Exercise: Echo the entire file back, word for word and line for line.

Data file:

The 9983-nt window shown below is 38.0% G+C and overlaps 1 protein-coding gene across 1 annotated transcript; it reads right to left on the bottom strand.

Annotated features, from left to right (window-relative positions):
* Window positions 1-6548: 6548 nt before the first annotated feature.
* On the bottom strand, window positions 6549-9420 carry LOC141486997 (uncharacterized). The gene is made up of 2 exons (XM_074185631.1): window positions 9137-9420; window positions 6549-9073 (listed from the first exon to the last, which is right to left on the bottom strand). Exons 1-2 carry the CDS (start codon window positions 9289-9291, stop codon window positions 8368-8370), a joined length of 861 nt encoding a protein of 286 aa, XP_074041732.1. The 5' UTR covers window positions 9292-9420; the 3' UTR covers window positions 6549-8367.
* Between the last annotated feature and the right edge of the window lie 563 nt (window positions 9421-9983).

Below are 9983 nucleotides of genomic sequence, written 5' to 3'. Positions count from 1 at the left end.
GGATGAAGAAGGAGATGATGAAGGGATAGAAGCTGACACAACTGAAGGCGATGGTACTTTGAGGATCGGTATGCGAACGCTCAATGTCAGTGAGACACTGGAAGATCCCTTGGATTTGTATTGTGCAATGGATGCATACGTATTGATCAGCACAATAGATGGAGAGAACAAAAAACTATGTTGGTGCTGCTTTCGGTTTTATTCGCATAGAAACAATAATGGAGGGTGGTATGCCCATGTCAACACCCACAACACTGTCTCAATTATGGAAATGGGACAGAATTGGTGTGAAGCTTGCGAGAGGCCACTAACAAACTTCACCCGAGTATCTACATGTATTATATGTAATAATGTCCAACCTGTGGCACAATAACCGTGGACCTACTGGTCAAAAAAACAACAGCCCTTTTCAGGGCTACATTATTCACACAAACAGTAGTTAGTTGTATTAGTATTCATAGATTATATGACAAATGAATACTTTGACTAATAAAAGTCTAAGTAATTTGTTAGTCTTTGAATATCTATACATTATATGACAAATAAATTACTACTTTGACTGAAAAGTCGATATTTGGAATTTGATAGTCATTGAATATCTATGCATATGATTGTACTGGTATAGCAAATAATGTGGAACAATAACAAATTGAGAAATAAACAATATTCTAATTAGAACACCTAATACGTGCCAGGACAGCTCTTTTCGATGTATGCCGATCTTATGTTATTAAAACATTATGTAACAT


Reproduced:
The 9983-nt window shown below is 38.0% G+C and overlaps 1 protein-coding gene across 1 annotated transcript; it reads right to left on the bottom strand.

Annotated features, from left to right (window-relative positions):
* Window positions 1-6548: 6548 nt before the first annotated feature.
* On the bottom strand, window positions 6549-9420 carry LOC141486997 (uncharacterized). The gene is made up of 2 exons (XM_074185631.1): window positions 9137-9420; window positions 6549-9073 (listed from the first exon to the last, which is right to left on the bottom strand). Exons 1-2 carry the CDS (start codon window positions 9289-9291, stop codon window positions 8368-8370), a joined length of 861 nt encoding a protein of 286 aa, XP_074041732.1. The 5' UTR covers window positions 9292-9420; the 3' UTR covers window positions 6549-8367.
* Between the last annotated feature and the right edge of the window lie 563 nt (window positions 9421-9983).

Below are 9983 nucleotides of genomic sequence, written 5' to 3'. Positions count from 1 at the left end.
GGATGAAGAAGGAGATGATGAAGGGATAGAAGCTGACACAACTGAAGGCGATGGTACTTTGAGGATCGGTATGCGAACGCTCAATGTCAGTGAGACACTGGAAGATCCCTTGGATTTGTATTGTGCAATGGATGCATACGTATTGATCAGCACAATAGATGGAGAGAACAAAAAACTATGTTGGTGCTGCTTTCGGTTTTATTCGCATAGAAACAATAATGGAGGGTGGTATGCCCATGTCAACACCCACAACACTGTCTCAATTATGGAAATGGGACAGAATTGGTGTGAAGCTTGCGAGAGGCCACTAACAAACTTCACCCGAGTATCTACATGTATTATATGTAATAATGTCCAACCTGTGGCACAATAACCGTGGACCTACTGGTCAAAAAAACAACAGCCCTTTTCAGGGCTACATTATTCACACAAACAGTAGTTAGTTGTATTAGTATTCATAGATTATATGACAAATGAATACTTTGACTAATAAAAGTCTAAGTAATTTGTTAGTCTTTGAATATCTATACATTATATGACAAATAAATTACTACTTTGACTGAAAAGTCGATATTTGGAATTTGATAGTCATTGAATATCTATGCATATGATTGTACTGGTATAGCAAATAATGTGGAACAATAACAAATTGAGAAATAAACAATATTCTAATTAGAACACCTAATACGTGCCAGGACAGCTCTTTTCGATGTATGCCGATCTTATGTTATTAAAACATTATGTAACAT